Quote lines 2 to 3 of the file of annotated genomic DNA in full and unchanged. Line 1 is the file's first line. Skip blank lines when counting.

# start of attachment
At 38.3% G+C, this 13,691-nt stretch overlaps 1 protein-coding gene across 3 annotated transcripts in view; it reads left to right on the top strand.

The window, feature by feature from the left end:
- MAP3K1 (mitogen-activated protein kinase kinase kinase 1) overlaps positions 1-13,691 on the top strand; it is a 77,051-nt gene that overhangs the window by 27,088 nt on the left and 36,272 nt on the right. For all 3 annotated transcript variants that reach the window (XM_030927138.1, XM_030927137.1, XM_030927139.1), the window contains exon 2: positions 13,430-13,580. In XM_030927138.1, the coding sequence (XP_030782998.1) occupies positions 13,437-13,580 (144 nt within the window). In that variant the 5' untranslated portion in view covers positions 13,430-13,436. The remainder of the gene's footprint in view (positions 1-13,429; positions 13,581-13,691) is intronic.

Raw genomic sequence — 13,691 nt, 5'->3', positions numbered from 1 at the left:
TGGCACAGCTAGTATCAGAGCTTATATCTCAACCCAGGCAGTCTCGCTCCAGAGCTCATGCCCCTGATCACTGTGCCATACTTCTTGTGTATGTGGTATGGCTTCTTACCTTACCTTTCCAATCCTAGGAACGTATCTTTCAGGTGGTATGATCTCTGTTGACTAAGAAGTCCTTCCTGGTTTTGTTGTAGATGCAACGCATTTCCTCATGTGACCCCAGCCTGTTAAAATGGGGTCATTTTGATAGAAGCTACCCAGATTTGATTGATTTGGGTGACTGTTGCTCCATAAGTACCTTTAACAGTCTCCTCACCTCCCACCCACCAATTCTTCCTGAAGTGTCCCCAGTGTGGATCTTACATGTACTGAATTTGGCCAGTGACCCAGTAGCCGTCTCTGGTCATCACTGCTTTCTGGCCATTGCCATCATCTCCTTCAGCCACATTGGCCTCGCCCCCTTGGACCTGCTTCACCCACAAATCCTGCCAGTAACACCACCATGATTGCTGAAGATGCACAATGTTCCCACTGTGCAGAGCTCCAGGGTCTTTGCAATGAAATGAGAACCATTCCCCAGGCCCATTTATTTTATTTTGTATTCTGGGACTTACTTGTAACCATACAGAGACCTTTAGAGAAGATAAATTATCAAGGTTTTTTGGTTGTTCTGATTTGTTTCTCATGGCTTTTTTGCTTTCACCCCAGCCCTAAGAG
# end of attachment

The window, feature by feature from the left end:
- MAP3K1 (mitogen-activated protein kinase kinase kinase 1) overlaps positions 1-13,691 on the top strand; it is a 77,051-nt gene that overhangs the window by 27,088 nt on the left and 36,272 nt on the right. For all 3 annotated transcript variants that reach the window (XM_030927138.1, XM_030927137.1, XM_030927139.1), the window contains exon 2: positions 13,430-13,580. In XM_030927138.1, the coding sequence (XP_030782998.1) occupies positions 13,437-13,580 (144 nt within the window). In that variant the 5' untranslated portion in view covers positions 13,430-13,436. The remainder of the gene's footprint in view (positions 1-13,429; positions 13,581-13,691) is intronic.